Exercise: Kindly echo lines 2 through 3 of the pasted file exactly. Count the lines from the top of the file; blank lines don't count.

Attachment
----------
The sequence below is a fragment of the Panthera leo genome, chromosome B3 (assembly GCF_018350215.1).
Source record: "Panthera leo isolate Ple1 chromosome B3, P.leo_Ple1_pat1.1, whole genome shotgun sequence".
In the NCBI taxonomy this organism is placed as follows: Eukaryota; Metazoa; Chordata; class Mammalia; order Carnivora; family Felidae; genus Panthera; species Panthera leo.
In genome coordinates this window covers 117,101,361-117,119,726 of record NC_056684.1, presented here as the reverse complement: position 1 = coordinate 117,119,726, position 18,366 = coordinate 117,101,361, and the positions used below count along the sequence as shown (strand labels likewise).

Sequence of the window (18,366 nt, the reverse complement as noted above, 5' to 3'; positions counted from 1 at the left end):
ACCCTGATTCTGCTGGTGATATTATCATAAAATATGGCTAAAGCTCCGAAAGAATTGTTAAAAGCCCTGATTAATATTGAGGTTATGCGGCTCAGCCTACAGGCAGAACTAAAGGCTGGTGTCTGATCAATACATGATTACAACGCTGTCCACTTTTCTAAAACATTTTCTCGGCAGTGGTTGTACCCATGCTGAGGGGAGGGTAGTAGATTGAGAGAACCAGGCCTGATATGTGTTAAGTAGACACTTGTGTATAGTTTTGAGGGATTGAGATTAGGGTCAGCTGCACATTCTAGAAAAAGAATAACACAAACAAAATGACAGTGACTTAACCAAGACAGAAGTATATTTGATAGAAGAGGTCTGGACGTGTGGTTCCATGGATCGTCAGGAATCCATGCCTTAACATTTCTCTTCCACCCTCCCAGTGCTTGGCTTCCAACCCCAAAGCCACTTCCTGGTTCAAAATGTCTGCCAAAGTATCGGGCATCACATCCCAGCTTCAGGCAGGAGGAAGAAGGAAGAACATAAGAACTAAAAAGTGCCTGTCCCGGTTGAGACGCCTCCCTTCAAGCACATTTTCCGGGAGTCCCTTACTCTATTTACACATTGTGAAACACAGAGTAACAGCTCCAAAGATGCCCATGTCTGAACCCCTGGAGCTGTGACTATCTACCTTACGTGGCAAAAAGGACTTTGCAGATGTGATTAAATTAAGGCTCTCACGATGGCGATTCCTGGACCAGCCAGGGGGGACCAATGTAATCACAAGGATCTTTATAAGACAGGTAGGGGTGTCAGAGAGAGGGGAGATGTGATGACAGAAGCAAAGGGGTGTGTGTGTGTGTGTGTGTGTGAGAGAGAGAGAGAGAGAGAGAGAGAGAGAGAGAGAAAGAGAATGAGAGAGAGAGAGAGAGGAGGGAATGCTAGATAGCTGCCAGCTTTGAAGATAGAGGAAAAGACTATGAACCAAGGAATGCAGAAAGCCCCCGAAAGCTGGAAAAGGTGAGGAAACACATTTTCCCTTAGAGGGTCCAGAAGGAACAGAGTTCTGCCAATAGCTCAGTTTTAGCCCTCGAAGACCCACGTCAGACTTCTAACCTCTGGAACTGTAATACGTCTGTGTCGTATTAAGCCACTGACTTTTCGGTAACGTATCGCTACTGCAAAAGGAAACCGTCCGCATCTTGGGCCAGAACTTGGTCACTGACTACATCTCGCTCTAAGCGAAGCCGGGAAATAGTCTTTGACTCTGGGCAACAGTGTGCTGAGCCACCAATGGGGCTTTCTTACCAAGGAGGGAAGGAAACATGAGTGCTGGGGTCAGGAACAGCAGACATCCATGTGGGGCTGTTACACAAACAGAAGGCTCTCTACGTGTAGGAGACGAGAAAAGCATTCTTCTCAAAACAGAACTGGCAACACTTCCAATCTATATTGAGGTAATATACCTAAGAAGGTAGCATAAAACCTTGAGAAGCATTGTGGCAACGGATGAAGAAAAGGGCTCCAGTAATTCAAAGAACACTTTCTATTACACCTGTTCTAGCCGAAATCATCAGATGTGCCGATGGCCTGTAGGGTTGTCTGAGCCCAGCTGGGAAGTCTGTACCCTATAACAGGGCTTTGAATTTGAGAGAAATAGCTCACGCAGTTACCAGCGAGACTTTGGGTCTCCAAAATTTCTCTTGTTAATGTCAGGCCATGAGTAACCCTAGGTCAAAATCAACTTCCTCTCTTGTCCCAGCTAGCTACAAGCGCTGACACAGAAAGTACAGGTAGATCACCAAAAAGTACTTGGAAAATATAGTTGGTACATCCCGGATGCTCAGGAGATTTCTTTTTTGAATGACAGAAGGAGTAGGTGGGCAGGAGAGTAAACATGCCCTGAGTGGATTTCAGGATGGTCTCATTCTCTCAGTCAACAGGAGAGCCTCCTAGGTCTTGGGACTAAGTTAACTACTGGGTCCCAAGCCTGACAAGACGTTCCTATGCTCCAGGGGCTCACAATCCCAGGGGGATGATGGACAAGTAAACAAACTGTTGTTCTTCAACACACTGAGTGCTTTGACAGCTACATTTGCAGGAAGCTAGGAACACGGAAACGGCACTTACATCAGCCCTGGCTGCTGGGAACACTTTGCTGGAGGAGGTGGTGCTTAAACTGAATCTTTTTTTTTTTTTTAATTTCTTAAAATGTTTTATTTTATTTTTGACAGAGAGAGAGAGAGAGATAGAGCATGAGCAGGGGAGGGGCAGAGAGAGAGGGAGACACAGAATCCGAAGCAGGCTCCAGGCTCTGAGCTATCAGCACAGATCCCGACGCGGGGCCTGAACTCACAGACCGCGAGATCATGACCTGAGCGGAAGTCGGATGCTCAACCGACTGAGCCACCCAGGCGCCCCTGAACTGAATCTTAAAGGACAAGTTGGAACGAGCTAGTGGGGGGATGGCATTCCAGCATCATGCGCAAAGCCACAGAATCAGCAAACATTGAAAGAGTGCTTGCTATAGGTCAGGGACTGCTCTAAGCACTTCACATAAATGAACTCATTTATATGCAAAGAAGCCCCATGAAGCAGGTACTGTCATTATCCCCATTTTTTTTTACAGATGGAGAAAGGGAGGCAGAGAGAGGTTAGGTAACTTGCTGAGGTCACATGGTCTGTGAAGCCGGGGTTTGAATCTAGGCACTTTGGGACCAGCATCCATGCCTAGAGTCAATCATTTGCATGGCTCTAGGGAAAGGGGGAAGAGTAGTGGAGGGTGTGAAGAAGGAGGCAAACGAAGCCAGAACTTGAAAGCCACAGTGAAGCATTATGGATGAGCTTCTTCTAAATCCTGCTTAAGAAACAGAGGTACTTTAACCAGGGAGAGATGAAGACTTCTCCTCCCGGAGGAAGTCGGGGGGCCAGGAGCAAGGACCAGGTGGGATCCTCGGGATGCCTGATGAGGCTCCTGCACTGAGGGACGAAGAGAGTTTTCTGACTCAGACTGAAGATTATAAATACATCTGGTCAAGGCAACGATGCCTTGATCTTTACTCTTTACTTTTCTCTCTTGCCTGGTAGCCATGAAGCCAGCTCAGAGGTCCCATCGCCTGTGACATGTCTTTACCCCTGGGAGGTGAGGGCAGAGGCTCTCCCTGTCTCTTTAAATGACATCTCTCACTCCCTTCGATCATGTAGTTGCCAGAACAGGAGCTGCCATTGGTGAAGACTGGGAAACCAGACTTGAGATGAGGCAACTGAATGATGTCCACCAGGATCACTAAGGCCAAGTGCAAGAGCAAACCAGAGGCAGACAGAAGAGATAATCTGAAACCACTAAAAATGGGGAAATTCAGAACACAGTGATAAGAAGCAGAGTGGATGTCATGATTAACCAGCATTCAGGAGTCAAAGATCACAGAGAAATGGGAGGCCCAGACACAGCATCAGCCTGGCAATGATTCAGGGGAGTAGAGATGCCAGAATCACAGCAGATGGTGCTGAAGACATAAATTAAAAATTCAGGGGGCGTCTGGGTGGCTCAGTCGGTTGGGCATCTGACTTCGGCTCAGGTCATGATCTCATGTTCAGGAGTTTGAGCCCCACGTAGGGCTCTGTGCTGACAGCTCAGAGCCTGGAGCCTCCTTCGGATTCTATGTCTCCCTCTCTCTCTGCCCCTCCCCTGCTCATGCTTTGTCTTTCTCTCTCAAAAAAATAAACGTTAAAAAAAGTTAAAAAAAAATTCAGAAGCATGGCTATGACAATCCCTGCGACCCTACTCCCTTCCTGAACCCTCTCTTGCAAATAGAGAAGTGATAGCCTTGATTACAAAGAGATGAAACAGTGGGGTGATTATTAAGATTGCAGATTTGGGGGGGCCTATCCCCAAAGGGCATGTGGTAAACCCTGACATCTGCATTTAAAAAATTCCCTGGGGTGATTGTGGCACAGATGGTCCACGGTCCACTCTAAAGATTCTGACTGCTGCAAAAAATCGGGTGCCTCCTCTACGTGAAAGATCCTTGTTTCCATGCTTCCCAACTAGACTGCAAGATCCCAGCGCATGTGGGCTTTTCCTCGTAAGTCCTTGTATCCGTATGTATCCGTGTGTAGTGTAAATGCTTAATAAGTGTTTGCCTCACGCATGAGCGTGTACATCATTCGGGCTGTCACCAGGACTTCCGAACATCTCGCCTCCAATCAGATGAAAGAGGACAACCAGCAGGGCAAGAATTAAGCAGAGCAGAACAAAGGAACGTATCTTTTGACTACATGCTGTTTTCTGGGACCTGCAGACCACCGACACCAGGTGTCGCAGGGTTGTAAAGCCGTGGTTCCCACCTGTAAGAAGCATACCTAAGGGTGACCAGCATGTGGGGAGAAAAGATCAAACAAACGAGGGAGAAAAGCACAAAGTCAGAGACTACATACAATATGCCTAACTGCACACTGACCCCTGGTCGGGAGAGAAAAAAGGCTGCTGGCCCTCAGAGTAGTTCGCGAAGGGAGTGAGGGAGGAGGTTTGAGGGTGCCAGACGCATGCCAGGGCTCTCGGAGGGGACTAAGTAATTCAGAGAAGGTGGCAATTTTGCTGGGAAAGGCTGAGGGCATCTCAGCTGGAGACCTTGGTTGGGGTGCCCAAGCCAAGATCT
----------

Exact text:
Source record: "Panthera leo isolate Ple1 chromosome B3, P.leo_Ple1_pat1.1, whole genome shotgun sequence".
In the NCBI taxonomy this organism is placed as follows: Eukaryota; Metazoa; Chordata; class Mammalia; order Carnivora; family Felidae; genus Panthera; species Panthera leo.